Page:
• Optional topping: whipped cream, toasted mini marshmallows

Instructions

  • In a medium-sized saucepan, combine the milk, white chocolate and vanilla.
  • Stir over medium heat until the chocolate has melted and the mixture is just simmering, 3-5 minutes. Remove from the heat and stir in any optional add-ins, if using.
  • Pour into mugs and top with whipped cream or mini marshmallows, if desired. Serve immediately.

Notes

Peppermint extract is very strong, so go light at first. I’d start with 1/4 teaspoon and add more if desired, 1/8 - 1/4 teaspoon at a time. You can go heavier on the alcohol (around 2 tablespoons). I like adding liqueurs such as Rumchata, Baileys, Grand Marnier or Kahlua. You could also try adding a splash of spiced rum!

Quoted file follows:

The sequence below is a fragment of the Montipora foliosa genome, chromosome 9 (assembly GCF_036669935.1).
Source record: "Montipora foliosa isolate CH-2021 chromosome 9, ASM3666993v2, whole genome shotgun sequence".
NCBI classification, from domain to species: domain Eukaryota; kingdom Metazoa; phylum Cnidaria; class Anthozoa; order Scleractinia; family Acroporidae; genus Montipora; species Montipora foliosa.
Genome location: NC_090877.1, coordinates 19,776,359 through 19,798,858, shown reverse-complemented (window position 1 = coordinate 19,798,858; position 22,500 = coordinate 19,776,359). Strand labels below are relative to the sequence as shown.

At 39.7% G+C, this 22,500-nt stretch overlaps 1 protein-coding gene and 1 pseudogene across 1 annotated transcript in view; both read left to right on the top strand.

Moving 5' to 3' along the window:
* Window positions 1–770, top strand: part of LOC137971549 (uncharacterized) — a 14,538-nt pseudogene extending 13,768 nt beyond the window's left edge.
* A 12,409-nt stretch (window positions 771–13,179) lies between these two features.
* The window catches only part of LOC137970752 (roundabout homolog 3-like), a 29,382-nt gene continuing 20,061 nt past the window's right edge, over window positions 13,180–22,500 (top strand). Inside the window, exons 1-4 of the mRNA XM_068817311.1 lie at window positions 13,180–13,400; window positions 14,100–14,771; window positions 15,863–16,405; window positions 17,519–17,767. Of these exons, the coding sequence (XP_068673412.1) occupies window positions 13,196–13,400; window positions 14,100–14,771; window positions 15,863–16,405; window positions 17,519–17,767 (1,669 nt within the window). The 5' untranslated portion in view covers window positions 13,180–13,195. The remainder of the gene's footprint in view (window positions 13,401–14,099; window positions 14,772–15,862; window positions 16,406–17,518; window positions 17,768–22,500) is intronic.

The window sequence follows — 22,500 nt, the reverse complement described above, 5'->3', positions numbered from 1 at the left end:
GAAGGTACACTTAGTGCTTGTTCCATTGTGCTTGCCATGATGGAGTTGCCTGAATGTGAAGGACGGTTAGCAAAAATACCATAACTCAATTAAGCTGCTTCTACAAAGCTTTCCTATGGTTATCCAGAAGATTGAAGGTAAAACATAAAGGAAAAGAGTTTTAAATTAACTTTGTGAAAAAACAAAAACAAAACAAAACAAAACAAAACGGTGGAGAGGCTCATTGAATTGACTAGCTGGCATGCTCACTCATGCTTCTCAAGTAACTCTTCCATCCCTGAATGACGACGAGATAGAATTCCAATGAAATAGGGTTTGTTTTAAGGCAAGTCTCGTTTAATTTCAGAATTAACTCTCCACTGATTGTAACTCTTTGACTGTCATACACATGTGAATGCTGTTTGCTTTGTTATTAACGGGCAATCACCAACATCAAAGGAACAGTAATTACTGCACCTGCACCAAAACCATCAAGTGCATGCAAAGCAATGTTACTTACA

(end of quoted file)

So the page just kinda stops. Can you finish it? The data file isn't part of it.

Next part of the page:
Nutrition

Calories: 418kcal | Carbohydrates: 51g | Protein: 10g | Fat: 12g | Saturated Fat: 6g | Cholesterol: 18mg | Sodium: 141mg | Potassium: 489mg | Sugar: 51g | Vitamin A: 7.9% | Vitamin C: 0.4% | Calcium: 36.5% | Iron: 1.3%

Recipe Troubleshooting

For help troubleshooting a recipe, please email recipehelp@savorysimple.net. I’ll try to respond to urgent questions as quickly as possible! This email address is only for recipe troubleshooting; Solicitations will be ignored.

About Jennifer Farley

Jennifer graduated from the Culinary Arts program at L’Academie de Cuisine, and has worked professionally as a line cook, pastry chef, and cooking instructor. Her cookbook, The Gourmet Kitchen, was published in 2016 by Simon & Schuster.